The lead in books nonsense in the USA continues to rumble on. Neil Gaiman tweeted about it again today, and that prompted Nick Harkaway to start thinking of ways to rescue endangered books. Given what Nick’s wife does for a living, he probably knows a bit about campaigning. Here’s hoping we manage to save some books.
A new study of the consumption of pornography in the the USA discovers that people who are right wing and religious tend to consume rather more of the stuff than people who are not.
Basic law of economics. If you try to ban something, people will buy more of it.
Update: Henry Farrell thinks that New Scientist has been rather free with its interpretation of the data. Had it been a newspaper, I would have suspected that, but I’m disappointed in New Scientist.
We have progress. You may remember the Internet copyright law flap in New Zealand that I blogged about last week. Well, the government has backed down and given the industry a month to find a way of making the law workable (meaning, I hope, that copyright infringement actually has to be proven before a site can be taken off line). Congratulations to my pals in NZ for all of their hard work, and many thanks to everyone who blacked out their icons in support. Here’s TVNZ with more on the story.
A couple of copyright flaps blew up while I was otherwise engaged in Dublin. The first was all about the new (now old again) Facebook Terms of Service – the ones by which Facebook attempted to claim ownership of everything that is posted on the site. They’ve now backed down on that, and are attempting to craft something that their lawyers approve of and won’t cause people to desert the site in droves.
I wasn’t too worried about that. It is the sort of thing that many companies are doing these days, and was probably unenforceable. If Facebook can lay claim to everything in RSS feeds that are syndicated on their site, then Google can also lay claim to everything syndicated through Google Reader, at which point the lawyers’ brains will explode.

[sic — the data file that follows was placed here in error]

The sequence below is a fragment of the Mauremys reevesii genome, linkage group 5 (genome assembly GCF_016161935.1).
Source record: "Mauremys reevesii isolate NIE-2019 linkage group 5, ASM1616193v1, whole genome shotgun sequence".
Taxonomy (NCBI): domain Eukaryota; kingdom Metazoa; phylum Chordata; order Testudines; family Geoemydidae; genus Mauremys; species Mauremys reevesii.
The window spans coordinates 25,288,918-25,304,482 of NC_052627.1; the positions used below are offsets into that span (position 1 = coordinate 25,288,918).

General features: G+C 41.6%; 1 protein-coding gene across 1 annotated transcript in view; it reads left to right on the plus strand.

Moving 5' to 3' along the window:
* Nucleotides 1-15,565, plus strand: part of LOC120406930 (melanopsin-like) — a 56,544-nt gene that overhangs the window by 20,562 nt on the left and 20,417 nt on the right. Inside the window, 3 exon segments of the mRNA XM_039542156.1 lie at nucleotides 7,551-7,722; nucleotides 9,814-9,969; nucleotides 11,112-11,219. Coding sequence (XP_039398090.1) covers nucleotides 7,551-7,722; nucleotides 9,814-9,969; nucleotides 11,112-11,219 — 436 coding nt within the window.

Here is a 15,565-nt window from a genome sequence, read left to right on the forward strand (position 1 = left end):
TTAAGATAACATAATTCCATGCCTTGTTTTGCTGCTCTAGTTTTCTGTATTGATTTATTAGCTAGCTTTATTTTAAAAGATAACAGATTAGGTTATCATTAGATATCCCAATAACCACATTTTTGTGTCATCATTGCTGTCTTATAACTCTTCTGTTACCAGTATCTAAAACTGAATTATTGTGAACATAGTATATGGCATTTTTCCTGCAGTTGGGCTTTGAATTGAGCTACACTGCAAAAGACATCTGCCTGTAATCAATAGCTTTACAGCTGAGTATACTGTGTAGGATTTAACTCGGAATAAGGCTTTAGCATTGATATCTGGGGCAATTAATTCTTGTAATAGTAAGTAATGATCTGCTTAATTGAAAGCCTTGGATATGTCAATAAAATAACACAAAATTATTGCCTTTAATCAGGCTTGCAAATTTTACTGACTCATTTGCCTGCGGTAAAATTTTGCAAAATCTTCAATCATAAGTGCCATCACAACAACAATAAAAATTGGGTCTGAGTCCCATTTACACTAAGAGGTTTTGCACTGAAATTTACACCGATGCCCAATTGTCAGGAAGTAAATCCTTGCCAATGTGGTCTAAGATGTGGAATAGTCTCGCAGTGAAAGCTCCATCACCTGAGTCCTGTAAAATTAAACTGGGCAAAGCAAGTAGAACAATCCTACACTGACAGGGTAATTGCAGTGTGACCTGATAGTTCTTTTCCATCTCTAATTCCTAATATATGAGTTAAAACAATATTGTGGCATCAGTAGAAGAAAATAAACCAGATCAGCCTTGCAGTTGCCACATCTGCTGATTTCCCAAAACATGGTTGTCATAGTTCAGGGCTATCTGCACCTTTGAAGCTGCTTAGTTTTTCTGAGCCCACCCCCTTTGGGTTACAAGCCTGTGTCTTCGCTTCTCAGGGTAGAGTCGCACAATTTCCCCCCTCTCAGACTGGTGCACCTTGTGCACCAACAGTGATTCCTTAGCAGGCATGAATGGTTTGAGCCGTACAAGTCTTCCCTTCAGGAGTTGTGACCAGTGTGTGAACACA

Is this a problem? Well, only if it comes to court, or if it can’t. Earlier this month I blogged about the problems that Ben Goldacre was having with the anti-vaccination nutjobs who are trying to silence him. Law Clanger has a lot to say about that today, including the fact that Ben had to back down because he could not afford to go to court.
The same could apply to a ToS dispute. If the little guys can’t afford to contest the theft of their property by a big company, then the legality of the ToS becomes irrelevant, and the fact that big companies can make such sweeping claims becomes important.
And, sadly, it gets worse. As various people (the inevitable Cory Doctorow here) have been explaining over the past few days, a really obnoxious law has been passed in New Zealand. Basically this law requires ISPs to take your web site offline if a copyright owner complains that you have infringed their copyright. They do not have to prove that you have done so. Indeed, as far as I can make out the accusations don’t have to be true in any way. As long as a complaint is made, the ISP is legally required to take your site offline.
And that is why you will find a whole punch of people blacking out user pictures, blogs and so on in protest. More information is available from the Creative Freedom Foundation.
This morning I was prompted by one of Neil Gaiman’s tweets to go and read this blog post by Amanda Palmer (whom I had the honor of speaking to yesterday in her temporary role as telephone answering service at Maison Clute). The essence of the post is that Amanda is having trouble getting her songs aired in the UK because various media producers are afraid that the public might be offended by them. Amanda, being American and used to having to deal with lunatic fundies, finds this all very perplexing.
Over the weekend I blogged about a particularly daft piece of legislation that is liable to be used to keep kids out of libraries because they might get lead poisoning from books. Daft though it is, this is actually a serious issue. Neil has just tweeted a link to someone who has information as to how to get a grassroots campaign organized. So if you are a librarian, or you know one, please read this and get the world out.
Because they might contain dangerous levels of lead and be harmful to children, so until they have been tested and proven safe they must be kept out of reach of vulnerable kids.
It all sounds a little whacko, and I doubt that many CongressCritters actually intended this result, but it certainly gives plenty of ammunition to self-appointed protectors of public morality, which I am sure they will make use of until someone stops them.